Battle Plans
By Keith Roberts, from 'English Civil War Times' (Caliver Books/Partizan Press)

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Before marching out on campaign, an army commander in the early seventeenth century would decide upon a plan for the deployment of his army for battle. he might discuss the alternatives beforehand with his senior subordinates (in a Council of War) or he may impose his own preference. Once the decision had been made, a plan would be drawn out on paper by the General or his Sergeant-Major-General. I would describe this as a "Headquaters Plan."

The Sieur du Praissac described this process in his famous work 'Discours Militaires', which was largely based on the new Dutch practice, as:

"The Sergeant major Generall receiveth frm the Generall a plat of the form which he will give to his Armie, the disposition and placing of the members of it, Cavallrie, Infanterie, Artillerie; the order which they should observe in fight, with commission signed by the Generall to dispose it in that manner.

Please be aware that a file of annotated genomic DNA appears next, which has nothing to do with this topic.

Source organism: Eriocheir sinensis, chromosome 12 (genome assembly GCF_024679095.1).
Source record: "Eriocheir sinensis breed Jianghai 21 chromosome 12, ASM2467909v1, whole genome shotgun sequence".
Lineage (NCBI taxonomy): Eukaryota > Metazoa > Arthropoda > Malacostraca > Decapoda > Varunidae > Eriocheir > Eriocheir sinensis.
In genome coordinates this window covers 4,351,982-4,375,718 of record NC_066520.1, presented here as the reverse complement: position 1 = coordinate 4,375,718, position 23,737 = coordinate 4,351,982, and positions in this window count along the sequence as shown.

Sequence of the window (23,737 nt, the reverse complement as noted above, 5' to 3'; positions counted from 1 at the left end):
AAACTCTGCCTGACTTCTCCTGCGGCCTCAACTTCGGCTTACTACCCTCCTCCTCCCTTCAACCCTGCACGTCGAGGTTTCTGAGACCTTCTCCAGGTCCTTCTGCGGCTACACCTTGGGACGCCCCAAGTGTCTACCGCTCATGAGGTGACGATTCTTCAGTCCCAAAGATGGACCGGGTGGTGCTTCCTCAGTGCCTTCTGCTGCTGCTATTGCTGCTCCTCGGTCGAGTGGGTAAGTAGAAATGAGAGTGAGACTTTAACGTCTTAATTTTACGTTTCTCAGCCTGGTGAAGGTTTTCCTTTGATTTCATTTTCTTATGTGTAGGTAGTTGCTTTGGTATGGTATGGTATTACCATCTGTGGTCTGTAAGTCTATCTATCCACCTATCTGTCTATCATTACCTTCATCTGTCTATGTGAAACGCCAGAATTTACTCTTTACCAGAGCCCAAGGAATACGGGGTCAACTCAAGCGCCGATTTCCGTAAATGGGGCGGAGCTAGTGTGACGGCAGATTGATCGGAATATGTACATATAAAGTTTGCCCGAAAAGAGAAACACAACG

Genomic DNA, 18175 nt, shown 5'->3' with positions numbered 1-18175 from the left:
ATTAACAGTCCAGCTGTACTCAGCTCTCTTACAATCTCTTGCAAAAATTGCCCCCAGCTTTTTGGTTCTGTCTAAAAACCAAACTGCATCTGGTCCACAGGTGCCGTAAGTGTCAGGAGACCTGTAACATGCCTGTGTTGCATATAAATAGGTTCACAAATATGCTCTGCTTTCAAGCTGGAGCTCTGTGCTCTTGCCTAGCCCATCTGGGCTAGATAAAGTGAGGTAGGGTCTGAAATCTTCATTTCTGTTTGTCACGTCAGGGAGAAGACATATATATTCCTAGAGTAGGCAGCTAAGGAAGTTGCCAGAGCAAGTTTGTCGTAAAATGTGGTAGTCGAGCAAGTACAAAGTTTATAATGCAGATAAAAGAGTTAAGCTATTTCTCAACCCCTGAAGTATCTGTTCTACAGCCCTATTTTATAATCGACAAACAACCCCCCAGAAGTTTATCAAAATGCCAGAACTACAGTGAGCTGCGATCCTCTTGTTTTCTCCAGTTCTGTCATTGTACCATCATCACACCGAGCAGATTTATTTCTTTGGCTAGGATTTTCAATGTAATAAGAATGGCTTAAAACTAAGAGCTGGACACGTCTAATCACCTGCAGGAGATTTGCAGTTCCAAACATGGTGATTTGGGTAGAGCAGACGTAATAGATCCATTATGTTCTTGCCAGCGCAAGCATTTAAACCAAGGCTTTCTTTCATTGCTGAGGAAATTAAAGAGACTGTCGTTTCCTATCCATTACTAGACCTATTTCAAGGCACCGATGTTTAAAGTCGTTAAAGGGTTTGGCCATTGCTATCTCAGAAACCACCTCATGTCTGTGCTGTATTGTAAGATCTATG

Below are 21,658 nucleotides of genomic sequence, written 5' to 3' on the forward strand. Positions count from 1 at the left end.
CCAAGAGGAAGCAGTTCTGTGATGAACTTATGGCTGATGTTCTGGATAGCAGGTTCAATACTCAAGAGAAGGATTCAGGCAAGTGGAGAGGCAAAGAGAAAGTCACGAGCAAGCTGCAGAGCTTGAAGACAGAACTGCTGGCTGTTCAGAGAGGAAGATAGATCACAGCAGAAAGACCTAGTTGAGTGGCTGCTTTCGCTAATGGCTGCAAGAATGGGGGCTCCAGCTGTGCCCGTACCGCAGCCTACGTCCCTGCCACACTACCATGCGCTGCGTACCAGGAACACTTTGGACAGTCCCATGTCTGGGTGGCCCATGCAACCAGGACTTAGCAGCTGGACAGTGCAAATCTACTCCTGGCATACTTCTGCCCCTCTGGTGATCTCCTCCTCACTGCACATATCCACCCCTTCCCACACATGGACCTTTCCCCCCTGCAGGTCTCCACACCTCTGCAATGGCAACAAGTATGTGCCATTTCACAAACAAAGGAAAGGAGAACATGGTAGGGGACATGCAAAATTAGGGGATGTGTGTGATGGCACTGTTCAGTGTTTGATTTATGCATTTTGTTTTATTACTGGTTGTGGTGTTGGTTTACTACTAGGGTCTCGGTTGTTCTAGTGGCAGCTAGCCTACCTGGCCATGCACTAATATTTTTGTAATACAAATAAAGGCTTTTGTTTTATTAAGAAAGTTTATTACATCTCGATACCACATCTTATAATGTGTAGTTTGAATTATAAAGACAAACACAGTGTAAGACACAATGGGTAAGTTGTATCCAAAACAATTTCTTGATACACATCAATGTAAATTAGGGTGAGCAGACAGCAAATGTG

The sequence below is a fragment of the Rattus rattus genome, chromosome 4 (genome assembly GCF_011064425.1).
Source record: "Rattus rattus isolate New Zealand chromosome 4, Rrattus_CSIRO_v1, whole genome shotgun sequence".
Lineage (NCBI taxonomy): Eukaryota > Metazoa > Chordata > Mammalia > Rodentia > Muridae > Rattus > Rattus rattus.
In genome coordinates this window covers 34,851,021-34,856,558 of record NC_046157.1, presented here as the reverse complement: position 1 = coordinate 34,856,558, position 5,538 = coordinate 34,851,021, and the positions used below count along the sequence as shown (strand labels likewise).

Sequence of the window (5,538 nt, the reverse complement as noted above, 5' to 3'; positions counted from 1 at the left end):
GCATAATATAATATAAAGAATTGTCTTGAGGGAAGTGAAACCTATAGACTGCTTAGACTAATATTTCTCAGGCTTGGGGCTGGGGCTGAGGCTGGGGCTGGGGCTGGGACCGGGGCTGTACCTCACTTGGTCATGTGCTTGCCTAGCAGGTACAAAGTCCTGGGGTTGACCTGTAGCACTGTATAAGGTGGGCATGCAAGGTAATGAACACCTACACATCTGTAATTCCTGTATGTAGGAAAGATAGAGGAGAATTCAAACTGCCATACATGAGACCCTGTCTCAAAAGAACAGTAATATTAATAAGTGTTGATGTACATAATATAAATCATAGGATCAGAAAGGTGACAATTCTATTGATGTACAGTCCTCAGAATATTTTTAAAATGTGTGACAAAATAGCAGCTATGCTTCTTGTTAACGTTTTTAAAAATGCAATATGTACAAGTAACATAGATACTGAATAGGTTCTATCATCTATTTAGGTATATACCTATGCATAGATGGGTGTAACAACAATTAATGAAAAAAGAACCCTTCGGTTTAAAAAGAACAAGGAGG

To this commission the whole Armie must yield obedience, and the Sergeant major Generall with the Marshals of the field shall dispose thereof, according to the form and place which the Generall shall have prescribed."
Several copies would be made, sometimes by an engineer officer on the staff. There would be a final discussion (Council of War) and the senior commanders would receive copies of the plan. Officers down to brigade level (brigades of either cavalry or infantry) would receive one personally if they attended the meeting or from the Sergeant-Major-General if they did not. An army marching where it might meet enemy forces would use an order of march which would enable it to deploy directly into battle formation. In order to achieve this each brigade commander had to know the correct place for his brigade. The brigade commanders should already have trained their men in various styles of deployment, but ideally, the whole army would also practice their commander's chosen plan(s) before marching out on campaign. The Dutch leader Prince Maurice of Nassau and his successor, Prince Henry, as well as Gustavus Adolphus, King of Sweden, were noted for carrying out these practice maneuvers before a campaign. Sometimes practice deployments would be conducted during a campaign.

The commander's choice of battle plan would be limited to the range of formations currently in use, and for


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